Stop Animal Abuse


Stop Animal Cruelty


AS WE BEGIN A NEW DECADE, I CAN’T HELP BUT LOOK back and reflect on the number of suffering animals from our community and state that I witnessed last year alone.

It reminds us of the need to be vigilant and responsive to animal cruelty:

  • Animals abandoned and nearly starved to death
  • Dogs left on chains for days on end limiting natural movement
  • Dogs burned with chemicals
  • Pets thrown into traffic
  • Animals left outside with no shelter to freeze
  • Cats thrown against walls
  • Horses worked to exhaustion
  • Horses stabbed
  • Unrestrained animals falling out of pick-up trucks It goes on, but it doesn’t have to.

BLEAK PICTURE Unfortunately, this is what Charleston Animal Society addresses weekly, sometimes daily, and, as made famous in the 1976 movie Network by Peter Finch’s character Howard Beale, “We’re mad as hell and we’re not going to take this anymore!” The Animal Society works closely in assisting law enforcement and the courts to respond to suspected cases of animal cruelty, helping navigate forensics, providing expert testimony, facilitating necropsies, and offering rewards to bring information forward. It is not enough. Upward of 10,000 unwanted or stray animals enter Charleston Animal Society each year. That’s about 95% of our local animals in Charleston County. Hundreds are suspected victims of cruelty, intentional or not. This does not include the numerous animals found by Good Samaritans and rushed to their personal veterinarian or elsewhere. We continue to fight this battle together, not only for the sake of the animals but for the safety of our families because study after study confirms the link between animal cruelty and human violence. One who harms animals will also harm humans.


It is far past time for a statewide animal cruelty task force to examine where and why these events occur in such high numbers and, most importantly, how to effectively respond to them.

While Charleston Animal Society made history in leading Charleston County to become the Southeast’s first No Kill Community in 2013, shamefully, animal cruelty is still too common in the area and throughout South Carolina.

We have built a No Kill Community, but continued instances of inhumane treatment are a terrible blight on such a historic achievement. Why are animals starving to death in a state that is a leader in human obesity? This is madness.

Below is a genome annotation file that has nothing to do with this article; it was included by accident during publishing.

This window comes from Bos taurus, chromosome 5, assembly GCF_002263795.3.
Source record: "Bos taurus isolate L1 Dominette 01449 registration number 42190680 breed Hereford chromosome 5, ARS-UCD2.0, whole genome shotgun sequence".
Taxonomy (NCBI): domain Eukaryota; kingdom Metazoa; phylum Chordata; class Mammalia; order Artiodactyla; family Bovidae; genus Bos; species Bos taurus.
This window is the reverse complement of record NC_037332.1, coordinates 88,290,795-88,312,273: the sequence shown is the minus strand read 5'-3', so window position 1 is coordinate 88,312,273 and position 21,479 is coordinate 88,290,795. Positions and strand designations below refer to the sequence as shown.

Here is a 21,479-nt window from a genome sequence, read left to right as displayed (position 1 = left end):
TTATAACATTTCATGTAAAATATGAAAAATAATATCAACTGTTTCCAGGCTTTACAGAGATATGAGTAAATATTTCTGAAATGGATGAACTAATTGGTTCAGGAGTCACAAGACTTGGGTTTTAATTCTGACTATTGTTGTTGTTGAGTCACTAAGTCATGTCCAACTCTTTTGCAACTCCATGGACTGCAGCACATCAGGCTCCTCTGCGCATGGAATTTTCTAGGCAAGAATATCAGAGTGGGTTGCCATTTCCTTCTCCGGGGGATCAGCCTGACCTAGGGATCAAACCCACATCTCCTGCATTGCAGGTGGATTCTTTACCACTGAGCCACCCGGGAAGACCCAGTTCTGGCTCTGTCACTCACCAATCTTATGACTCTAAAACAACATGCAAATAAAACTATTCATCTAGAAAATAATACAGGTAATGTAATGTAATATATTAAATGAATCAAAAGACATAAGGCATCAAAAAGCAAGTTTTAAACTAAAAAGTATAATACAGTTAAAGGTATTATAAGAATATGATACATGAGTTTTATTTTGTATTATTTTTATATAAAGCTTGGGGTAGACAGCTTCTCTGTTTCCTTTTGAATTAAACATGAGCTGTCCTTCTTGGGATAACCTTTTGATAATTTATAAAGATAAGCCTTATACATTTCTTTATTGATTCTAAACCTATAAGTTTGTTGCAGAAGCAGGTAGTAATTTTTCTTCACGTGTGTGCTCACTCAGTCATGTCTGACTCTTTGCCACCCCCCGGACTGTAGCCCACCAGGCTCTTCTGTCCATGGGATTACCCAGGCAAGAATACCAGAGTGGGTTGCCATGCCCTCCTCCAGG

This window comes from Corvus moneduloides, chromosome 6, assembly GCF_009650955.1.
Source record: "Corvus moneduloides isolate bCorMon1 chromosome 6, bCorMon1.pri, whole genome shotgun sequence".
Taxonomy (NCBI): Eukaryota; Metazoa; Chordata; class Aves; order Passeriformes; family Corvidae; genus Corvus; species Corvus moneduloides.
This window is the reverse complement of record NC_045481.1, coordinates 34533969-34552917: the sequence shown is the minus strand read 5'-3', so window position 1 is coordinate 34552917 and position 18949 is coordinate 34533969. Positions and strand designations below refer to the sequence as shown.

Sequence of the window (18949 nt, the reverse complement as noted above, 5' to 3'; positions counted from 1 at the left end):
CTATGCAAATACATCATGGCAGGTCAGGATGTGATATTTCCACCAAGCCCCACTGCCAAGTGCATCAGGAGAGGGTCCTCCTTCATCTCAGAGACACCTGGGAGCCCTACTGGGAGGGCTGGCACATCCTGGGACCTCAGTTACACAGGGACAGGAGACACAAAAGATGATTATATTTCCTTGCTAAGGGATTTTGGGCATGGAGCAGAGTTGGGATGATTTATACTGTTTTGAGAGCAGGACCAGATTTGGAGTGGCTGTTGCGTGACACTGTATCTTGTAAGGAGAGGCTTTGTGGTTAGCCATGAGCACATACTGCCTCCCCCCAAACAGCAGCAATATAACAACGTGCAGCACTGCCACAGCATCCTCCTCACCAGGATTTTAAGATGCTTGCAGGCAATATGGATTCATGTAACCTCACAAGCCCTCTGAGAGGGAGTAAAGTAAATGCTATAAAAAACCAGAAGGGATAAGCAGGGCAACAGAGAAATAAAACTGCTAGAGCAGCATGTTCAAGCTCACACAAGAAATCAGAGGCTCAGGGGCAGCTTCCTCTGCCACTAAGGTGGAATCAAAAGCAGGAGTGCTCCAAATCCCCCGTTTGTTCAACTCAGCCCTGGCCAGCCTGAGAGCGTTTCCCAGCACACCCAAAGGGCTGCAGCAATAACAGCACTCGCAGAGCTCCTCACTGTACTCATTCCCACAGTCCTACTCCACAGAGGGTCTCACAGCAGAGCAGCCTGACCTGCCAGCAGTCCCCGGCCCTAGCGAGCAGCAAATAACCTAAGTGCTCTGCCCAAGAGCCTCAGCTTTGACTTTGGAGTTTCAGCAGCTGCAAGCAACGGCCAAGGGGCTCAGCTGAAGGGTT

Anyone who has ever loved or cared for an animal must help put an end to this rampant animal cruelty by demanding our elected officials place a high priority on crimes against animals and to put actions and resources in place to aggressively pursue the perpetrators of these crimes.

However, our elected officials are not solely responsible; we must support local law enforcement and animal control officers in identifying where intervention is needed. This intervention will primarily consist of education and cultural pressure; however, when law enforcement is warranted, it must be swift and firm.


What good does the strengthening of the state animal cruelty laws in the last legislative session do if they are rarely, if ever, utilized at the local level to punish crime? Too often, our felony cruelty statutes are nothing more than a paper tiger.

Making Charleston County a humane community is simple: If you have an animal, care for it. If you cannot, call Charleston Animal Society, contact another local animal rescue group or veterinarian, or reach out to your neighbor to help care for your animals. Don’t let the animal suffer.

You will not find a community across the country with more generous veterinarians, rescue volunteers, or Good Samaritans than here.

As we begin a new decade, we can and must do better.

Stop Animal Abuse
Stop Animal Abuse
Stop Animal Abuse
(Opposite Page): You can see the fear in this cat’s eyes after being rescued from a hoarding case in Charleston County in May.
(Clockwise): King was found emaciated in Mt. Pleasant, hiding under a car, after he managed to chew through a rope that his owner had kept him tethered on. King is now in a safe, new foster home and his previous owner faces cruelty charges.
Police say Xena’s owner hit her with a shovel and then tried to bury her alive before she was rescued in Ravenel. The owner faces charges.
Poo the dog is prepared for x-rays at Charleston Animal Society after she had been thrown into traffic on Rivers Avenue. Thankfully, she survived.